A State of Perpetual Uncertainty

While the UNHCR refugee card prevents deportation and is relatively easy to renew, getting a long-term visa is another uphill battle. As per India’s administrative policy, refugees with that card can only apply for long-term visas. For some of the younger refugees, the long-term visa — one of the few routes to citizenship — does not seem obtainable especially with the CAA-NRC.

“There is little to no likelihood of getting citizenship. Without permanent citizenship of a safe country, it becomes difficult to concentrate on schoolwork with the prospect of deportation or detention hanging over my head,” deplores Haleema. This uncertainty remains a dominant factor in refugees’ lives globally, not just Afghan Muslim ones in India.

Fazal Abdali also sheds light on the negative consequences of a lack of a formal framework for dealing with refugees. “This non-existent framework spells difficulty for their status to be recognised by authorities. Hence, they are sometimes viewed as illegal immigrants. This population handled by the HCR faces probable deportation or concentration camps. Discussing the effects of the NRC coming to Delhi, Abdali succinctly states, “It will be chaotic not only because of Afghans, refugees, or XYZ, but for Indians too,” he exclaims.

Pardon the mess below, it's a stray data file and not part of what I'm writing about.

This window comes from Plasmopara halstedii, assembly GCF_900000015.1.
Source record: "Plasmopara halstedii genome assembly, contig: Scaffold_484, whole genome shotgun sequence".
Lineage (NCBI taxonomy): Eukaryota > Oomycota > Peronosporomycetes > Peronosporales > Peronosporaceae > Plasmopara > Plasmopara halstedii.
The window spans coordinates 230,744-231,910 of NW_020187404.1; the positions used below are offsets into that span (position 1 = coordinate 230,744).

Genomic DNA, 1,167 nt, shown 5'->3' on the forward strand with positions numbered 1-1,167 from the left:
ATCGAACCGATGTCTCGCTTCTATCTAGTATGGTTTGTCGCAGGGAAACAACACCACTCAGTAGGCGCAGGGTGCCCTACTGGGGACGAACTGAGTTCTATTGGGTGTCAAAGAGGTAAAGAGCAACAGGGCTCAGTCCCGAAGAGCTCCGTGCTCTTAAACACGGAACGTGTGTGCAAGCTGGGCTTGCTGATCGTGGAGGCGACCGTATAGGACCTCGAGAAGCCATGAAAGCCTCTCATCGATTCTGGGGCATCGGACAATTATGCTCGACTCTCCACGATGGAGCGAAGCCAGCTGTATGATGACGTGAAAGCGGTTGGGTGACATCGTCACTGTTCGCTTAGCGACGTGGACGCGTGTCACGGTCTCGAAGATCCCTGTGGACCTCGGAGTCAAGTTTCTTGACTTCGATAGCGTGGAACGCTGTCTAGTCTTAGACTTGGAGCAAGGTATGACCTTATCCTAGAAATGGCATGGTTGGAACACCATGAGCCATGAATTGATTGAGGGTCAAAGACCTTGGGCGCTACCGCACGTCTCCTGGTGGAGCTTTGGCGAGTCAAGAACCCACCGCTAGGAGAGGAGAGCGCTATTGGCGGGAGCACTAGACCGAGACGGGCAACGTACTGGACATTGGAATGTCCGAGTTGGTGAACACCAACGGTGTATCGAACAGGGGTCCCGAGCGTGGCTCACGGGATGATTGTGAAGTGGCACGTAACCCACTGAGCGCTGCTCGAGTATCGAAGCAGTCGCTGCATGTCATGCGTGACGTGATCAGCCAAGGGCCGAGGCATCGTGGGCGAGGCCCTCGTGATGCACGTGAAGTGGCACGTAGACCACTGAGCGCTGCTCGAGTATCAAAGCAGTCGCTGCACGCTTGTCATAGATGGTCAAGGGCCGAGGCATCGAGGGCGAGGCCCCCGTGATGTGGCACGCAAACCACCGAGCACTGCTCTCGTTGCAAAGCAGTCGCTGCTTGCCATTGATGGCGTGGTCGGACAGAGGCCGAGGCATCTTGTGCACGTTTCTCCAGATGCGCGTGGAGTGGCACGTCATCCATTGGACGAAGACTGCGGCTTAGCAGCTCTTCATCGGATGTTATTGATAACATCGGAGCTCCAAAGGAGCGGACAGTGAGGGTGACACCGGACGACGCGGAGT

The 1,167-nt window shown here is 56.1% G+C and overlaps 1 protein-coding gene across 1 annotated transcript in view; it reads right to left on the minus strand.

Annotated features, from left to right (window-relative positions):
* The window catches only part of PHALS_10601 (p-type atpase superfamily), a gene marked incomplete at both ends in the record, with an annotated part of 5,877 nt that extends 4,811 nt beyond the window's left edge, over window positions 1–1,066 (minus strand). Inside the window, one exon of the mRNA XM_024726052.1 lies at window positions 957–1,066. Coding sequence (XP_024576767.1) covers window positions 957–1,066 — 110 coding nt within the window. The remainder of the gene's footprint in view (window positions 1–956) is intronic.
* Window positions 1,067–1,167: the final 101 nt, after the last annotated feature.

Plus, Fatima also deplores that many landlords and facility providers outside refugee enclaves like Malviya Nagar and Lajpat Nagar do not accept a refugee card as a legitimate ID. Clearly, there remains to be work done to attune locals — from landlords to law enforcement — outside those aforementioned areas about UNHCR structures in the country and the validity of agency documents for asylum seekers and refugees.

Once a Fighter, Always a Fighter

To some Delhiites, navigating the bylanes of Lajpat Nagar and Bhogal for kebabs and exotic spiced curries make for exciting adventures. Afghans, for whom these rustic alleys and ethnic enclaves offer refuge, have steered through rough waters since they uprooted themselves from their homes.

As Fatima adjusted to a new country during her first two years, she missed home despite all that had transpired. She spoke little English upon arriving in Delhi. Luckily, courses from educational NGO Bosco (UNHCR’s implementation partner for basic schooling), HRLN-SLIC, the British Council, and fashion/beauty sessions from the UNHCR helped her learn one of India’s lingua francas as she honed her stitching craft.